February 17, 2009 (InfoPowa News) — Nebraska high roller Terrance Watanabe (52) will experience tension and anxiety of a different kind this week when he appears in court on four criminal counts arising from his failure to honor 38 casino markers worth $14.75 million written between October 22 and December 11 in 2007. The markers were issued for amounts ranging from $200,000 to $875,000 at two Harrah's Entertainment Inc. properties in Las Vegas.
 
Watanabe is alleged to have signed the markers at Caesars Palace and the Rio All-Suites Hotel & Casino, and his lawyers will claim that he had intended to pay the markers, and is a man of character admired in his home state for his philanthropy and kindness.
 
In Nevada state law, casino markers carry the same obligations as bank checks, and the authorities are additionally permitted to impose 10 percent recovery or collection costs from those who fail to meet their obligations.
 
Deputy Clark County District Attorney Bernie Zadrowski told media that Watanabe agreed before an arrest warrant was issued to appear before Las Vegas Justice of the Peace Bill Jansen this week. Watanabe will get a chance to post $1.5 million cash bail to remain out of jail pending a trial, Zadrowski said. No plea will be taken at his initial appearance.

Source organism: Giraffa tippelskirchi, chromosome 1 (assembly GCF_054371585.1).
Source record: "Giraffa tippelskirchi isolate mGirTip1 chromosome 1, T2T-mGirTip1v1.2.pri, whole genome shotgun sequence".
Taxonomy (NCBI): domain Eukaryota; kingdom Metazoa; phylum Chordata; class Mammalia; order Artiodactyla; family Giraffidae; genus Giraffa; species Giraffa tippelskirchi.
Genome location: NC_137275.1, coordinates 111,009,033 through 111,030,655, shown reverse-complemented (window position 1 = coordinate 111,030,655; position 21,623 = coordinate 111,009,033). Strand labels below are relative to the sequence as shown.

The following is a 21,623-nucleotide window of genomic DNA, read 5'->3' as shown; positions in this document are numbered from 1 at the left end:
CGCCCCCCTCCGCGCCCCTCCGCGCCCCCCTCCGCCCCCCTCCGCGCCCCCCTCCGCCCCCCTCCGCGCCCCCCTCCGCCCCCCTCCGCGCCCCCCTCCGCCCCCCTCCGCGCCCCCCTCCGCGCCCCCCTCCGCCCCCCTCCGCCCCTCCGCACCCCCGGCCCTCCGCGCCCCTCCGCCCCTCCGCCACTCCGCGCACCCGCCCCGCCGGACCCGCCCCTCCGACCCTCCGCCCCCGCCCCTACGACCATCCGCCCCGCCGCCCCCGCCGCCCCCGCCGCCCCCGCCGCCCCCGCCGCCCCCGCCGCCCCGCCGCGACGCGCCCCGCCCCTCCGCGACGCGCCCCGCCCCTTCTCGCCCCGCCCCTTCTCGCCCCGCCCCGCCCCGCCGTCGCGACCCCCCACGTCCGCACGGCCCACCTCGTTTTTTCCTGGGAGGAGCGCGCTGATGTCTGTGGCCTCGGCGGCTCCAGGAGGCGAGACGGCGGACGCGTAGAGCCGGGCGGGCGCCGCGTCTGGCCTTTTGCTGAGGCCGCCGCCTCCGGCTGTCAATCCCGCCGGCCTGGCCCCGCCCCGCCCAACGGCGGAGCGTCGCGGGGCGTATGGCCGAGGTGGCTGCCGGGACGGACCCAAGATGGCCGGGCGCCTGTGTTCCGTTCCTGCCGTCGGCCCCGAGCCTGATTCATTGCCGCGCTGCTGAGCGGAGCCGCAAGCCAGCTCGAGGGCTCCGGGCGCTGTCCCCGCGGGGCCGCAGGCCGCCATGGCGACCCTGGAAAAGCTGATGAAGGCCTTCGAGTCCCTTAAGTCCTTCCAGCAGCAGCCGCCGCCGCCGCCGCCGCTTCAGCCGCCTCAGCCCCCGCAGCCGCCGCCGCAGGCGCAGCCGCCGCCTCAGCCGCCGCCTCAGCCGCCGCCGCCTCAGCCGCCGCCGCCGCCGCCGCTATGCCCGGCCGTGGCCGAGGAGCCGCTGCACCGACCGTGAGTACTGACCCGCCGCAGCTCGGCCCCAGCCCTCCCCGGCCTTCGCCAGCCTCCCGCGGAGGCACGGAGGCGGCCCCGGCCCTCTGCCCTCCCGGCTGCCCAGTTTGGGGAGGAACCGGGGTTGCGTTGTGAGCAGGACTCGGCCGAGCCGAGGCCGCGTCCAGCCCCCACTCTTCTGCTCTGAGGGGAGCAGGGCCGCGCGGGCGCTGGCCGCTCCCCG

Legal representatives for Watanabe said he will "absolutely" plead not guilty when his full trial commences. He could face probation or up to 16 years in prison if convicted of all charges.
 
Watanabe is the heir to the fortune of Harry Watanabe, founder of Oriental Trading Co. in Omaha, Nebraska who grew a small gift shop in 1932 to a large import wholesaler and direct marketer of toys, novelties, and party supplies. The younger Watanabe sold the company in 2000, subsequently developing a reputation as a generous benefactor to political campaigns and nonprofit organizations.
 
The case is one of the largest of its kind in Nevada, and will include a $1,475,050 claim by Clark County, representing a bad check processing and prosecution fee and a $50 surcharge.
 


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